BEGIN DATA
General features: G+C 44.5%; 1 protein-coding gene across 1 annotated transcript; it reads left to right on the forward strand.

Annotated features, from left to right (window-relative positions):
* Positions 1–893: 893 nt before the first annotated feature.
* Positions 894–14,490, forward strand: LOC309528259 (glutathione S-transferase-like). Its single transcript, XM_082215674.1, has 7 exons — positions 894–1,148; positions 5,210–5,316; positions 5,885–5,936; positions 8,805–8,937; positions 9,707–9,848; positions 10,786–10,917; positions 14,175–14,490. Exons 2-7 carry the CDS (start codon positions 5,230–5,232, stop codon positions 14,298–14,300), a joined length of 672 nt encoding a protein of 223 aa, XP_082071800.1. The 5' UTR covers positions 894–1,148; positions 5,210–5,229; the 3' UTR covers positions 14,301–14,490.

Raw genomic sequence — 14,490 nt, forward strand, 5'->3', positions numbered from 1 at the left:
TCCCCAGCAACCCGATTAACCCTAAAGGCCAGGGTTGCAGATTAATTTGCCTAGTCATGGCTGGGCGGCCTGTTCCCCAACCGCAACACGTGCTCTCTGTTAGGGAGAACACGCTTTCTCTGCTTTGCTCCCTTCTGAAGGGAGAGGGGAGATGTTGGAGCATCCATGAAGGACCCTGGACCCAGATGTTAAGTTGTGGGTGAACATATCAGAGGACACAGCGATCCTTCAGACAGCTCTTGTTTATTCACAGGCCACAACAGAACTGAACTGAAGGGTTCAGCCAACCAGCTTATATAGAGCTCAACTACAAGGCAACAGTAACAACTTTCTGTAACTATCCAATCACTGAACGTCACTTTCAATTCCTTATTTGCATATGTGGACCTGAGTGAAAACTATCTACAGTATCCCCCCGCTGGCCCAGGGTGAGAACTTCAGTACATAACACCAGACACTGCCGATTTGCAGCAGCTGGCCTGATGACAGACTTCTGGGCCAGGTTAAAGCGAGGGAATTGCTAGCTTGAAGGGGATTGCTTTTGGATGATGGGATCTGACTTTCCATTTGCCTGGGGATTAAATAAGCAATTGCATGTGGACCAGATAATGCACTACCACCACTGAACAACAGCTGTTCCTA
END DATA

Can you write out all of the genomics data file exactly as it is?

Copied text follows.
General features: G+C 44.5%; 1 protein-coding gene across 1 annotated transcript; it reads left to right on the forward strand.

Annotated features, from left to right (window-relative positions):
* Positions 1–893: 893 nt before the first annotated feature.
* Positions 894–14,490, forward strand: LOC309528259 (glutathione S-transferase-like). Its single transcript, XM_082215674.1, has 7 exons — positions 894–1,148; positions 5,210–5,316; positions 5,885–5,936; positions 8,805–8,937; positions 9,707–9,848; positions 10,786–10,917; positions 14,175–14,490. Exons 2-7 carry the CDS (start codon positions 5,230–5,232, stop codon positions 14,298–14,300), a joined length of 672 nt encoding a protein of 223 aa, XP_082071800.1. The 5' UTR covers positions 894–1,148; positions 5,210–5,229; the 3' UTR covers positions 14,301–14,490.

Raw genomic sequence — 14,490 nt, forward strand, 5'->3', positions numbered from 1 at the left:
TCCCCAGCAACCCGATTAACCCTAAAGGCCAGGGTTGCAGATTAATTTGCCTAGTCATGGCTGGGCGGCCTGTTCCCCAACCGCAACACGTGCTCTCTGTTAGGGAGAACACGCTTTCTCTGCTTTGCTCCCTTCTGAAGGGAGAGGGGAGATGTTGGAGCATCCATGAAGGACCCTGGACCCAGATGTTAAGTTGTGGGTGAACATATCAGAGGACACAGCGATCCTTCAGACAGCTCTTGTTTATTCACAGGCCACAACAGAACTGAACTGAAGGGTTCAGCCAACCAGCTTATATAGAGCTCAACTACAAGGCAACAGTAACAACTTTCTGTAACTATCCAATCACTGAACGTCACTTTCAATTCCTTATTTGCATATGTGGACCTGAGTGAAAACTATCTACAGTATCCCCCCGCTGGCCCAGGGTGAGAACTTCAGTACATAACACCAGACACTGCCGATTTGCAGCAGCTGGCCTGATGACAGACTTCTGGGCCAGGTTAAAGCGAGGGAATTGCTAGCTTGAAGGGGATTGCTTTTGGATGATGGGATCTGACTTTCCATTTGCCTGGGGATTAAATAAGCAATTGCATGTGGACCAGATAATGCACTACCACCACTGAACAACAGCTGTTCCTA